Ottawa, April 9, 2014 – Five of Canada’s top scholars and scientists were recognized today as the Canada Council for the Arts announced the winners of the 2014 Killam Prizes, which awards $100,000 to each recipient.
The winners are:
These are Canadians who have made their mark in the international race to find an effective HIV vaccine, pioneered diffusion wave technologies that are revolutionizing medical diagnostic methods, introduced the new discipline of “Cybercartography” and its capacity to illuminate socio-economic issues, enhanced our understanding of relations between Canada’s Aboriginal and non-Aboriginal peoples, and developed optical technologies that will transform the way information systems transmit data.
“The Canada Council joins all Canadians in paying tribute to this year’s Killam Prize winners — individuals who have boldly and consistently pushed the boundaries of our understanding of the world,” said Joseph L. Rotman, Chair of the Canada Council. “Each has aspired to excellence in their chosen disciplines and to improving the lives of people around the globe through their research and scholarly pursuits.”
Killam Trusts Managing Trustee George Cooper noted, “The Killam Prizes were endowed by Dorothy J. Killam in the name of her late husband, Canadian industrialist Izaak Walton Killam. Their vision was to build Canada’s future through advanced research at Canadian universities. The 2014 Killam Laureates honour the Killam vision through their world class work.”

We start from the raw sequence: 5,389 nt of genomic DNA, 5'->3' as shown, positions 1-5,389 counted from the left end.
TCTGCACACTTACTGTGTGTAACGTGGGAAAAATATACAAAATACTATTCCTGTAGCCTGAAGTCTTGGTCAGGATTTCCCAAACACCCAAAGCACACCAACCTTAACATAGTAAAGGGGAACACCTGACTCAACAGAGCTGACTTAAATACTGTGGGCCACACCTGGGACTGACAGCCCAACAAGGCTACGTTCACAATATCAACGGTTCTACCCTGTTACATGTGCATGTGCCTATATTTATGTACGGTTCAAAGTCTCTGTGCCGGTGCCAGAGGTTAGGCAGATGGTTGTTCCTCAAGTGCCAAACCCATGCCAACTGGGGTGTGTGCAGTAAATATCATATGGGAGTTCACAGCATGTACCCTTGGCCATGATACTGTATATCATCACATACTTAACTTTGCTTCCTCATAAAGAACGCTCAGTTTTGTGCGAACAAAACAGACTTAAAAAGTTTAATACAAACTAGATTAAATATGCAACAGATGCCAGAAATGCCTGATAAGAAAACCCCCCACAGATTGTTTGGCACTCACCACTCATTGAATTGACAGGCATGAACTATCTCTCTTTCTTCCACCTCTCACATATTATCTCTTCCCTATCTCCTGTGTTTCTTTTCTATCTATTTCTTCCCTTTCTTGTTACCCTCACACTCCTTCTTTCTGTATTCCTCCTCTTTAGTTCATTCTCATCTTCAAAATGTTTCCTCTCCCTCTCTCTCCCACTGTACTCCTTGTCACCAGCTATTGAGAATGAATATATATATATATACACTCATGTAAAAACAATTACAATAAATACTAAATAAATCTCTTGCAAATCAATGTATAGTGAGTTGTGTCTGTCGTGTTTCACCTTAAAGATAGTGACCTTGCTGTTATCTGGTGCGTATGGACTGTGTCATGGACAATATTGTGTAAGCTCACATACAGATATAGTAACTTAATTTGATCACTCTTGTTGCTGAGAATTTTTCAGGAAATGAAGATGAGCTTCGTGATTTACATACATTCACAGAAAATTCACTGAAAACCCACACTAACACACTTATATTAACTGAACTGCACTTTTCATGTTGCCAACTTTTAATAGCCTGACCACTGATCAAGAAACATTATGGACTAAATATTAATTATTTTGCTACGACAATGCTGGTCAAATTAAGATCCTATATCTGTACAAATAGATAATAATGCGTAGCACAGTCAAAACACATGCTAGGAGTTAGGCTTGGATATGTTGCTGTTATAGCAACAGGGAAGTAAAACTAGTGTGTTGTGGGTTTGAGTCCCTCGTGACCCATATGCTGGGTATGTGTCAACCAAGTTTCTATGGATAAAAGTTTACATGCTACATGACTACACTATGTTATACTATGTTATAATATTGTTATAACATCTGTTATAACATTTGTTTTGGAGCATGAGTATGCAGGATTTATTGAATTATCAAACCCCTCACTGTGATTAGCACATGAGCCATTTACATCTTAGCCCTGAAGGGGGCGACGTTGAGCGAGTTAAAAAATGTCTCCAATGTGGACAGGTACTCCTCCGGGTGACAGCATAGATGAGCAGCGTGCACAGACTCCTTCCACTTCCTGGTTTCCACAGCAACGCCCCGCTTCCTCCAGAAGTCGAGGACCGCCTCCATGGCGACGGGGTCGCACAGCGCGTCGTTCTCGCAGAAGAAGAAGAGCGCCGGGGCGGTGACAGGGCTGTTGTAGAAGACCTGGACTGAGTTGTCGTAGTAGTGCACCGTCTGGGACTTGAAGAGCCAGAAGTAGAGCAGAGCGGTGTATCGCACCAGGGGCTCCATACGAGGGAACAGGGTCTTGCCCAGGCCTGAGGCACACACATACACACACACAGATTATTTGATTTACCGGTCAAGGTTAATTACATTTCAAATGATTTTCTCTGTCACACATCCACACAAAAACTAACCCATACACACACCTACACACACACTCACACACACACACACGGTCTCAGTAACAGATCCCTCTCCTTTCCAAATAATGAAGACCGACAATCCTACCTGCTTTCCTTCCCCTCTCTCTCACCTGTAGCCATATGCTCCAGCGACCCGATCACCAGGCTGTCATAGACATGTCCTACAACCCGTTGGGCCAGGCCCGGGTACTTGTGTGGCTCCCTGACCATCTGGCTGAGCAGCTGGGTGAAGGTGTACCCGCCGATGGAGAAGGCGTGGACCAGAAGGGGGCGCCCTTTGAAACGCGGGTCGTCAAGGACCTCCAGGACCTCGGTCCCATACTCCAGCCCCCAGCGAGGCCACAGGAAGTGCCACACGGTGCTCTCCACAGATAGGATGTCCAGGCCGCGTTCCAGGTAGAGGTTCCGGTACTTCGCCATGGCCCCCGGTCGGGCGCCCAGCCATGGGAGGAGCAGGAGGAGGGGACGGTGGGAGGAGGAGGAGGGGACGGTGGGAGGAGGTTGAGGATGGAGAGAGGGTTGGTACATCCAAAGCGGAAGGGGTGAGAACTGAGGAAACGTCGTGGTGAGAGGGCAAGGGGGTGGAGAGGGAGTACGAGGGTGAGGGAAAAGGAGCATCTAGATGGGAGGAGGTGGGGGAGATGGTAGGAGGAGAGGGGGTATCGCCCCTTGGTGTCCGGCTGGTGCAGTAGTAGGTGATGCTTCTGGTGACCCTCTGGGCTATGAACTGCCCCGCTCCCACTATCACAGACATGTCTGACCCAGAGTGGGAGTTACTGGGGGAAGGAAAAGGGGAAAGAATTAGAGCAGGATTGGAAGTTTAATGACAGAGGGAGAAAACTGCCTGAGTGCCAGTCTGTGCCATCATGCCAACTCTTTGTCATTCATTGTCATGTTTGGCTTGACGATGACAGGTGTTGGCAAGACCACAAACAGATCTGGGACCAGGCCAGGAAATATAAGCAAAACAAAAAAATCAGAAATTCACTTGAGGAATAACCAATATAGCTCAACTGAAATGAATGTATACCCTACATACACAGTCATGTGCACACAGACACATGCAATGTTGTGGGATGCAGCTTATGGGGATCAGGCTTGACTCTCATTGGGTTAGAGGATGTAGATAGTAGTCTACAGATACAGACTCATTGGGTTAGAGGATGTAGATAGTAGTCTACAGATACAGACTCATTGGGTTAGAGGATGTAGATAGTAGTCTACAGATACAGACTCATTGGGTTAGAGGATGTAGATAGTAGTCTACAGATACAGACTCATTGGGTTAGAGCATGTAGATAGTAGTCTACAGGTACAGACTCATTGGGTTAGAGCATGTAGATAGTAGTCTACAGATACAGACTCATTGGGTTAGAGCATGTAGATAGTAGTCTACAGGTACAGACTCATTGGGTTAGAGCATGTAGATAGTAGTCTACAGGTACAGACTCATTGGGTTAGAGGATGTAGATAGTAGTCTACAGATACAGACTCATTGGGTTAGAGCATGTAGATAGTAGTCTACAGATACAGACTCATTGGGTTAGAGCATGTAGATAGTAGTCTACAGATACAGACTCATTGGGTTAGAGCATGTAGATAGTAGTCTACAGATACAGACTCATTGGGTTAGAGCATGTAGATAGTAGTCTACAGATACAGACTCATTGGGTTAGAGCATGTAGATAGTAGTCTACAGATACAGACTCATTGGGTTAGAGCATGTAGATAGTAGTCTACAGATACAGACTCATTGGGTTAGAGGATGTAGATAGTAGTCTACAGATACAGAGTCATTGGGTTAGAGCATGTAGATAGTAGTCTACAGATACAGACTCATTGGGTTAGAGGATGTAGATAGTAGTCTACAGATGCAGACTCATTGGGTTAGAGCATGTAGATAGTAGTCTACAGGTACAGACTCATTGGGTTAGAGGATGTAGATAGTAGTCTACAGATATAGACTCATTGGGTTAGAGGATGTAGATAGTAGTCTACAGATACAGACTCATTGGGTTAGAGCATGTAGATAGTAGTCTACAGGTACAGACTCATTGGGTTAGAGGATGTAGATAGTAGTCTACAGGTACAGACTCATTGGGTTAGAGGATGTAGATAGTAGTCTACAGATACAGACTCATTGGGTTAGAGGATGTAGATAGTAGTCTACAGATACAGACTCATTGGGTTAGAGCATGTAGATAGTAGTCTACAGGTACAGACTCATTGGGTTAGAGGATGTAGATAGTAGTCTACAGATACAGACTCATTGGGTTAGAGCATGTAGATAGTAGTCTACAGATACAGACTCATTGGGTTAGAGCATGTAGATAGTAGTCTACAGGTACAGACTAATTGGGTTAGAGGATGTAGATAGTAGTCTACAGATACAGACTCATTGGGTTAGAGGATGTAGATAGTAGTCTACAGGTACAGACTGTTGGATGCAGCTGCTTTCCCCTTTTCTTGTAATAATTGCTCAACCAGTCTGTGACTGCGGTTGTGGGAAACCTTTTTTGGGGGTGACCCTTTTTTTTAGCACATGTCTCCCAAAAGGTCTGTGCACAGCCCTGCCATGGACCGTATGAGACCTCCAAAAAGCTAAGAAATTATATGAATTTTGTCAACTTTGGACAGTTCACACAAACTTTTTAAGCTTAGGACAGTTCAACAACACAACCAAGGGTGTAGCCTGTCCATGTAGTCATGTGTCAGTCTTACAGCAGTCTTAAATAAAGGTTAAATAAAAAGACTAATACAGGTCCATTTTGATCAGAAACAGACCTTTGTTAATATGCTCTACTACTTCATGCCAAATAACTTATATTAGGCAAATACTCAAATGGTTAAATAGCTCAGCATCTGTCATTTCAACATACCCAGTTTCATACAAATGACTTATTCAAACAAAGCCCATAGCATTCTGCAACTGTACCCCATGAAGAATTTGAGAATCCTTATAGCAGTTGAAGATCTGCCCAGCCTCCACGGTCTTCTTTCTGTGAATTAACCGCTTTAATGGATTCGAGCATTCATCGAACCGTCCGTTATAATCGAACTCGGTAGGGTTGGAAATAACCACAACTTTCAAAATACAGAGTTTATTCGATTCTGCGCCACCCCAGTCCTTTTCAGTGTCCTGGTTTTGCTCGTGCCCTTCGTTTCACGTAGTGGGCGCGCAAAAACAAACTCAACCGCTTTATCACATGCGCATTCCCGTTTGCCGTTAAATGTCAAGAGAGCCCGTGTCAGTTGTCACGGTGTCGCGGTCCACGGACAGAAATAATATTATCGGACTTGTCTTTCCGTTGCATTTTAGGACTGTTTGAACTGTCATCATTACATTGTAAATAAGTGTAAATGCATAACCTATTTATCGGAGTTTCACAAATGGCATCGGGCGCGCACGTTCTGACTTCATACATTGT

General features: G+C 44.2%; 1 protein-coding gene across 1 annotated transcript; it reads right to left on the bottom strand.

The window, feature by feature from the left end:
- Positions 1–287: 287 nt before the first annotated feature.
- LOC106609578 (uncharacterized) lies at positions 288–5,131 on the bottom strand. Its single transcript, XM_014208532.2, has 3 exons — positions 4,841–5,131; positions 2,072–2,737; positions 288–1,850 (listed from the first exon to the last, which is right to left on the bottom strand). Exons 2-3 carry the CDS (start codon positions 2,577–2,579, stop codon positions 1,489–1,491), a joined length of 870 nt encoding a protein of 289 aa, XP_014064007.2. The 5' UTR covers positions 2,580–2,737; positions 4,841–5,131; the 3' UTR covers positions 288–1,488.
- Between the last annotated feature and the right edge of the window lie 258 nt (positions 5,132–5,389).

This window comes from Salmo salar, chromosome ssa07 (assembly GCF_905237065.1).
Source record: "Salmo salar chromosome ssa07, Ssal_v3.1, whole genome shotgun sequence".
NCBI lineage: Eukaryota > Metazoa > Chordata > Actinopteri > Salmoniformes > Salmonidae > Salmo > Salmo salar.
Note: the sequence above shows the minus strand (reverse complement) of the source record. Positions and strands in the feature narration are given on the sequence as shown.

Learn more about the Killam Program
- The Canada Council Killam Program, inaugurated with a donation by Mrs. Dorothy J. Killam in memory of her husband Izaak Walton Killam, includes the Killam Prizes and the Killam Research Fellowships, which are administered by the Canada Council.
- The Prizes were created to honour eminent Canadian scholars and scientists who have made substantial and distinguished contributions to research in industry, government agencies or universities, which has had national and international impact.
- The Fellowships support scholars engaged in research projects of outstanding merit and widespread interest in the humanities, social sciences, natural sciences, health sciences, engineering and interdisciplinary studies within these fields.